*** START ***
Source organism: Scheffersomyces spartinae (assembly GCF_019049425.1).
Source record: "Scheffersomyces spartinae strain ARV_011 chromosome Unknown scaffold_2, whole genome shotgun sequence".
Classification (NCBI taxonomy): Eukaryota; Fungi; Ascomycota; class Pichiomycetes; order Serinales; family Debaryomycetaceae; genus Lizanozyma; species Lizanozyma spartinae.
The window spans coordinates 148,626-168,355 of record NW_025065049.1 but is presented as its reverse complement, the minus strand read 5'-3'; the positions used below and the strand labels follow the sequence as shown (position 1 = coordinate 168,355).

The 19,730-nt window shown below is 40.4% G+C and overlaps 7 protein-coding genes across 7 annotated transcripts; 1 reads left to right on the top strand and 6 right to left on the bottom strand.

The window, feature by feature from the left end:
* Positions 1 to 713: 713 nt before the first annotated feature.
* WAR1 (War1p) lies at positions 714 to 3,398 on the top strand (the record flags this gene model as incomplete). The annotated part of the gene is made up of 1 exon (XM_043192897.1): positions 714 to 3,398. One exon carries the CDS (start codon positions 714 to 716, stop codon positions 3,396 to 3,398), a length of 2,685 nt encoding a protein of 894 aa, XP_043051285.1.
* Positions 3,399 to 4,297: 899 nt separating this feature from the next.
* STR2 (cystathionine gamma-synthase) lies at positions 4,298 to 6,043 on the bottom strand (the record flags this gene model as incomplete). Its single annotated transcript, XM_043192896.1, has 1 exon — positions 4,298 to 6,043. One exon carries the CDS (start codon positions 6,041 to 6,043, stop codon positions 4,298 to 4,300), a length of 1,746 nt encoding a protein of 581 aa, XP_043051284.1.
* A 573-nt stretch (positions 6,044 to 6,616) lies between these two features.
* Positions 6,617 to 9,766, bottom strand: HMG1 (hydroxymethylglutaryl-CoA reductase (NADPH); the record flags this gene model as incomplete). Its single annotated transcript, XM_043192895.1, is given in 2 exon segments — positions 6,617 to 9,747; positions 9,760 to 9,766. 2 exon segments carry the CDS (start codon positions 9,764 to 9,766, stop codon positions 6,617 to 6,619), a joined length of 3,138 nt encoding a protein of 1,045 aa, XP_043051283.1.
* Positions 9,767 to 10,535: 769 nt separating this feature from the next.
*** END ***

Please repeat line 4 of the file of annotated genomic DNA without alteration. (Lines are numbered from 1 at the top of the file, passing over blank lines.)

The window spans coordinates 148,626-168,355 of record NW_025065049.1 but is presented as its reverse complement, the minus strand read 5'-3'; the positions used below and the strand labels follow the sequence as shown (position 1 = coordinate 168,355).